​Iron Rain: What defines a cyber insurgency?

By Tom Kellermann and Rick McElroy

'A fool pulls the leaves. A brute chops the trunk. A sage digs the roots' - Author Pierce Brown

The western world is grappling with a cyber insurgency. The widespread adoption of the 'kill-chain' coupled with the use of memory resident malware has fuelled a cyber-attack wildfire.

The security architectures mandated by regulators and standards bodies are collapsing. History does indeed repeat itself. One should study the evolution of insurgencies to better grasp the nature of cyber security 2018.

In the Red Rising trilogy, Pierce Brown introduces a military tactic that could work only in a world where humans live on multiple planets and asteroids. We won't spoil the book completely (read the series, it's awesome) but for the purposes of this blog an Iron Rain can be defined as a mass invasion tactic. Enemy fleets gather outside a planet's atmosphere and use pods or other drop ships to launch an unbelievably overwhelming military force on the planet's populace.

It's overwhelming. It's instant and those who mis-react are doomed to fall to the Iron Rain.

So it is with cyber attacks, although attacks are not standalone and in many cases they are simply part of a larger 'Iron Rain' effort. Follow the strategy behind most nation state attacks and you will quickly start to realise that these efforts resemble insurgency tactics rather than standard military ones.

But what defines a cyber insurgency?

The US Department of Defense Joint Publication 1-02, Department of Defense Dictionary of Military and Associated Terms (Washington, DC: U.S. Government Printing Office [GPO], 12 April 2001), defines an insurgency as 'an organised movement aimed at the overthrow of a constituted government through the use of subversion and armed conflict.'
In cyber terms 'an organised movement aimed at the disruption of cyber systems and through subversion and armed cyber conflict.'

The goals of the cyber insurgency may vary, although the following conditions must exist:

  1. Actions must be directed against a common entity or authority
  2. Attackers must have the tools of cyber insurrections, and the systems to launch attacks against targeted entities.
  3. The cyber insurgents must be willing to use cyber force against their targets. This element distinguishes a cyber insurrection from intelligence gathering purposes.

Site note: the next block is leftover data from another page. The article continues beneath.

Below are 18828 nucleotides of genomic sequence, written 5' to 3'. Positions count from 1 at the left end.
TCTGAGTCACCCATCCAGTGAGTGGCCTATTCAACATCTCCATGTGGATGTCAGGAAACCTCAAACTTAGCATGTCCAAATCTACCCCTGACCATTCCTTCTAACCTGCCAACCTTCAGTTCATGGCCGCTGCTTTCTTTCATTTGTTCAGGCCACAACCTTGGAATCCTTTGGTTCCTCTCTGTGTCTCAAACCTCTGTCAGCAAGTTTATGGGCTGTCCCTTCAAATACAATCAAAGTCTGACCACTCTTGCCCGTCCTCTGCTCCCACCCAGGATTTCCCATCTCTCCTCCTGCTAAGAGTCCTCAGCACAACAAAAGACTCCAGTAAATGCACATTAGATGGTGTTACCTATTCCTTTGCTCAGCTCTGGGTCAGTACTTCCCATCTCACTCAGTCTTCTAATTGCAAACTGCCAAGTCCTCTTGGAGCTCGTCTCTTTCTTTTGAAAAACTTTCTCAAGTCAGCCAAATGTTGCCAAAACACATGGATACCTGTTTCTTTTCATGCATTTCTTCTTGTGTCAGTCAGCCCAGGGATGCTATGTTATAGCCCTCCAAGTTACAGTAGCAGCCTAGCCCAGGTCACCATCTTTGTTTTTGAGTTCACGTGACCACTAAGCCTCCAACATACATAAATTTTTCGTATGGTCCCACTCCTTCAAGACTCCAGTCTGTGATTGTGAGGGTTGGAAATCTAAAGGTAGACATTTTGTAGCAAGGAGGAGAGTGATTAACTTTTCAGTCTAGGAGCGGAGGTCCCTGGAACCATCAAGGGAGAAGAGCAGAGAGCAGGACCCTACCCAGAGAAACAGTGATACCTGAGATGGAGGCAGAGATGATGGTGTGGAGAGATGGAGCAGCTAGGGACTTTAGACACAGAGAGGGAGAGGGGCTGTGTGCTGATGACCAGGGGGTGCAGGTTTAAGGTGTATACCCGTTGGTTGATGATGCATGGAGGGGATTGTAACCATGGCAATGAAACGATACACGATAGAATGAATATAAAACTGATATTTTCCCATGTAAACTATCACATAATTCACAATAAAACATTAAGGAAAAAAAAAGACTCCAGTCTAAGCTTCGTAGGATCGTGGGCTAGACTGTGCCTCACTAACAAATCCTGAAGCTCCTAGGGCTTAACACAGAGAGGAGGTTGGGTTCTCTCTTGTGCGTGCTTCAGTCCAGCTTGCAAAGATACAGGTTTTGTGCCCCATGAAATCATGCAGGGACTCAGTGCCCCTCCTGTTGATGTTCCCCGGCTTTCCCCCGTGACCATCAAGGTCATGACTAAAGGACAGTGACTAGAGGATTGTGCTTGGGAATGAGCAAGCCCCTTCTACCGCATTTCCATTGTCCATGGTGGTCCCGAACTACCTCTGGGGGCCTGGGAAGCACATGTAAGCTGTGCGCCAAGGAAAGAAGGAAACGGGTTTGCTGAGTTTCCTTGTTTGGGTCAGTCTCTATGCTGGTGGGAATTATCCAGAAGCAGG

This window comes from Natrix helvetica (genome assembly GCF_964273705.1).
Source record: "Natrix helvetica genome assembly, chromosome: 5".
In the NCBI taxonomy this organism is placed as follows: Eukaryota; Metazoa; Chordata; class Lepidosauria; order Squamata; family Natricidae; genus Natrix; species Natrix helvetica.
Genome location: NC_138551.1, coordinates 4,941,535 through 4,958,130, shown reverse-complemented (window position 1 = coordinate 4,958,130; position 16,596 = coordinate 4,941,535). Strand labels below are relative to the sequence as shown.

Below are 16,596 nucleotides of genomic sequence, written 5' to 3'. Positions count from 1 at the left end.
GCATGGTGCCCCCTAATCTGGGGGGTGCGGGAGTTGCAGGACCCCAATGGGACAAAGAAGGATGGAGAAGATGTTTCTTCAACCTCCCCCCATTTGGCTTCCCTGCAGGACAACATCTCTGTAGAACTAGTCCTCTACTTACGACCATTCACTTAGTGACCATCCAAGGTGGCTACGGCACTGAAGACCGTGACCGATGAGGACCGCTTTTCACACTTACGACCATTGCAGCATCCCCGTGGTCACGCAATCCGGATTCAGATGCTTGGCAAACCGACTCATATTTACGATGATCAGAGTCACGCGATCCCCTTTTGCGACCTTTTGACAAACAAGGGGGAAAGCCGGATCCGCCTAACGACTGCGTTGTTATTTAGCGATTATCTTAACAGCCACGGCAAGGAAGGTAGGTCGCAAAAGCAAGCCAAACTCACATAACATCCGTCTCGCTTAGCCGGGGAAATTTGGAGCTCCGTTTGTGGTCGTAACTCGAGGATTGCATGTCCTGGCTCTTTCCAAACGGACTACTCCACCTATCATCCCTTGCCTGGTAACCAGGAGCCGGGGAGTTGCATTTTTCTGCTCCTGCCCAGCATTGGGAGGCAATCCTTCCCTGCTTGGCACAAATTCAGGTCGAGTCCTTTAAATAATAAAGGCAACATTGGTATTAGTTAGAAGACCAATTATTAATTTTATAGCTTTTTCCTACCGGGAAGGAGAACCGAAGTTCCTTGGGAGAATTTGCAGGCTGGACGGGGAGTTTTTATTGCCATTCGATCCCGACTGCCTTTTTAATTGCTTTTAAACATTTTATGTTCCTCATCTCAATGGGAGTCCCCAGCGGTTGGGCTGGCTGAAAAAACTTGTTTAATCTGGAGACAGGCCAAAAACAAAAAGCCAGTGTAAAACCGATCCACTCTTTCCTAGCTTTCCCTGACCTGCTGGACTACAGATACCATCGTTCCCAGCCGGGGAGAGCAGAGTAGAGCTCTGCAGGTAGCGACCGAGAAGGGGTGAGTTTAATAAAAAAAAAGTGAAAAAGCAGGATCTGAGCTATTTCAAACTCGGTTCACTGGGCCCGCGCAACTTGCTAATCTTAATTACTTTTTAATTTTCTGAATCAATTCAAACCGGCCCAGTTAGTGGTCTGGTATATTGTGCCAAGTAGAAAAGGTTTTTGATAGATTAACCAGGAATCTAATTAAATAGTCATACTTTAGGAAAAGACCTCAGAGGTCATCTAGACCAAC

In the U.S. Marines, we were taught to think differently. We were taught to think like the enemy and take it to them when needed. The Marines have a history of doing more with less, and they take pride in it. Just like infosec teams.

Over the past few years it has become apparent that our enemies are emboldened and becoming more aggressive. We must shift thinking and tactics to begin to turn the tide. Intel changes, things move fast, people's lives are at risk.

It is fundamental that cyber security professionals take a page from the annals of irregular or low intensity warfare to understand how to combat this threat. We must consider how defenders can best modernise their cyber security strategies.

Much of the strategic tenets below is derived from The Marine Corps Counter Insurgency Manual or FM 3-24 MCWP 3-33.5 and adapted to the world of cyber. We will discuss strategies to help combat cyber counter insurgencies, in later articles.

First, to consider cyber insurgencies effectively we must discuss the idea of irregular warfare.

Low intensity warfare or irregular warfare is a violent struggle among state and non-state actors for legitimacy and influence over the relevant populations. Irregular warfare favours indirect approaches, though it may employ the full range of evasion and other capacities in order to erode an adversary's prevention, detection, and response capabilities.

When counter insurgents attempt to defeat an insurgency, they perform a range of diverse actions intended to counter an insurgency. Leaders must arrange these diverse methods effectively in time and cyberspace to accomplish strategic objectives. The various combinations of these methods with different levels of resourcing provide each team with a wide range of strategic options to defeat an insurgency.

Read more: Why machine identities need as much protection as human identities

Effective cyber counter insurgency operations require an understanding of not only of available cyber security capabilities but also the capabilities of the adversary.

The tasks performed in countering an insurgency are not unique. It is the organisation of these tasks in time and space that is unique. For example, financial organisations may employ strategy to align and shape efforts, resources and tasks to support strategic goals and prepare for specific attacks on their institution. In support of this goal, good strategies would normally emphasise security cooperation activities, building partner capacity and sharing threat intelligence.

Business leaders and security leaders must have a dialogue to decide the optimal strategy to meet the security needs of the organisation the team is supporting. Different capabilities provide different choices that offer different costs and risks.

Unified action is essential for all types of involvement in any counter insurgency. Unified action is the synchronisation, coordination and/or integration of the activities of entities with cyber security operations to achieve unity of effort. An organisation must have a unified approach to cyber operations.

We must begin to think collectively as an organisation. The time for siloed decisions is over. The time for unified action is here and we must unify our strategies to combat ongoing cyber insurgency.  Stay tuned for more!

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Tags cyber attackscyber skills shortageCyber insurgency

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